Preacher Billy tells the gathered crowd -- I'd put the number somewhere in the thirties -- that they will be saved by following signs, and then speculates that what everyone there really wants to know is -- referencing the serpent in his hand -- does he get bit? The answer, he claims, is yes -- he's been bitten twice so far by the snake in his hand -- he holds her up for emphasis -- and says he survived by the Lord's wishes. He goes on, however, that not all survive, and, putting his arm around a blonde woman on the stage, he says "[their] Daddy" died from a snakebite, as did his father before him, so I guess (a) this woman is his sister, and (b) with all the jostling these kids probably did to impress their parents, the snakes in their house got quite a workout. Preacher Billy concludes that dying in such a manner is the highest example of obedience to the Lord, and then wonders why the newcomers are there -- to watch the hillbilly with the snakes, or to be saved? Well, between those choices, I know which one I'd pick, but he repeats the question more gently to one specific person seated in the back -- Ellen May. She looks scared, but she shouldn't worry -- I'm sure the venom is mellow.
The prisoner who had his eyes on Arlo and Raylan earlier wheels a cart of books down the hall between cells, and when he reaches Arlo's, he motions to the guard to open it. This wakes Arlo up, and he says he didn't ask for a book, but the guy, who looks uncannily like a younger Michael Madsen and who Arlo addresses as "Trustee," references what Raylan had with him, saying he heard about a bag like it once before and it could be worth some money. He makes it sound like the stuff of shadowy legend so much I'm reminded of The Monkey's Paw, and let's just say the way the scene ends doesn't exactly make the thing's history any more savory.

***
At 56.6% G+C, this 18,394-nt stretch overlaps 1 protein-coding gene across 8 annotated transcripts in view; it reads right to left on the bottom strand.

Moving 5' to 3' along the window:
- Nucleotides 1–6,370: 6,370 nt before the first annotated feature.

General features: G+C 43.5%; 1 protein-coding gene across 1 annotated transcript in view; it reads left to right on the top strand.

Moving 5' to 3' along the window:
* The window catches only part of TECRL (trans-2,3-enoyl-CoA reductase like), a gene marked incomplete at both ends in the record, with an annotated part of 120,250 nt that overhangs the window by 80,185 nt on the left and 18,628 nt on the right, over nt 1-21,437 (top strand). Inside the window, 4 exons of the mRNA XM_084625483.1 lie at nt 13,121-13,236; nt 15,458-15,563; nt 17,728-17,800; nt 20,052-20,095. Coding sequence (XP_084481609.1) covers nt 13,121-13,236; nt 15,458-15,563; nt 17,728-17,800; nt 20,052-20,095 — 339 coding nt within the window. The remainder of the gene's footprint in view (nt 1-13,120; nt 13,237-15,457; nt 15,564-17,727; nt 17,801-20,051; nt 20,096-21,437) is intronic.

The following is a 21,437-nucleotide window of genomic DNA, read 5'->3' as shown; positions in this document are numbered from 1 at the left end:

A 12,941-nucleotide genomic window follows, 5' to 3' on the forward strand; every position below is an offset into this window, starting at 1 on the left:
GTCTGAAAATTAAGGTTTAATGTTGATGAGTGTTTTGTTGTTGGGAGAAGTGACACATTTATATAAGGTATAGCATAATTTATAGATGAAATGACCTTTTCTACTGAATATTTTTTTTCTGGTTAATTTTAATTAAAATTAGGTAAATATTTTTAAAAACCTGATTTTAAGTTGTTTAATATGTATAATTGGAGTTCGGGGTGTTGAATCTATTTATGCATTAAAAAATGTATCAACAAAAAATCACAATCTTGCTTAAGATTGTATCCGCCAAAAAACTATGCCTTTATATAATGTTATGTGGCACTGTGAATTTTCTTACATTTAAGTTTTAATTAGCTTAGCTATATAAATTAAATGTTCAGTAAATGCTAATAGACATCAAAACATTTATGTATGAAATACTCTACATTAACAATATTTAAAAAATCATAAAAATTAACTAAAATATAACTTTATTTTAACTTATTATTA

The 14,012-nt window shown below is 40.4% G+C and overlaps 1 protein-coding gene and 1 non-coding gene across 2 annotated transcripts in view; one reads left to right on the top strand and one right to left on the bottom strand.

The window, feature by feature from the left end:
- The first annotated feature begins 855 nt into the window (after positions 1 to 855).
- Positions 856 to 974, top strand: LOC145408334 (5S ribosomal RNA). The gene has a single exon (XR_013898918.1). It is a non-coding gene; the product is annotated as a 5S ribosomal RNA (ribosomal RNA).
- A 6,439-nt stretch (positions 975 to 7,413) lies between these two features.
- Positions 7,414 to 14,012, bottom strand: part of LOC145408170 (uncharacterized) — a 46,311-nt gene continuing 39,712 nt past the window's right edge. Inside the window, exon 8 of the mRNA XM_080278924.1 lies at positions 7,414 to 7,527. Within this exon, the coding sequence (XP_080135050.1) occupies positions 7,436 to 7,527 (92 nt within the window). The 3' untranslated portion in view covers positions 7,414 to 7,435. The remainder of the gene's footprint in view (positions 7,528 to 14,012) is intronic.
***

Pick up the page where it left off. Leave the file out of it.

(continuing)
Michael Madsen Jr. quizzes Arlo on what Raylan showed him, particularly the name on the license, but Arlo lies that he doesn't know. Michael Madsen Jr. declares his intention to make a call and find out what the bag might be worth, but Arlo tells him first to give him a book, and when Michael Madsen Jr. scoffs that he doesn't read, Arlo says he can. "Just don't choose to, usually." You probably don't need the clue, but it is a nice touch that Arlo just told Raylan he can't read a thing without his glasses, because I don't see any around. Michael Madsen Jr. makes the mistake of turning his back on Arlo as he peruses his selection, a mistake that proves to be fatal (it seems, anyway) when Arlo, quick as a cat, sneaks a blade out of his mattress, gets to his feet, and slits Michael Madsen Jr.'s jugular and carotid artery, leaving Michael Madsen Jr. to gasp, "Why?" And unlike Nancy Kerrigan, he'll never get an answer. As alarms go off, Arlo regards his handiwork, and then lets his weapon -- his toothbrush, with a small razor blade attached to the end -- cinematically fall to the ground. As guards rush into the cellblock, Arlo deliberately lies back down and regards his stained hands, writing this chapter into the bag's bloody history. And I don't know about you, but for me, a chilling reminder that Arlo is not some addled cuddly bunny is quite the way to send Justified in a slightly new and exciting direction. See you next week!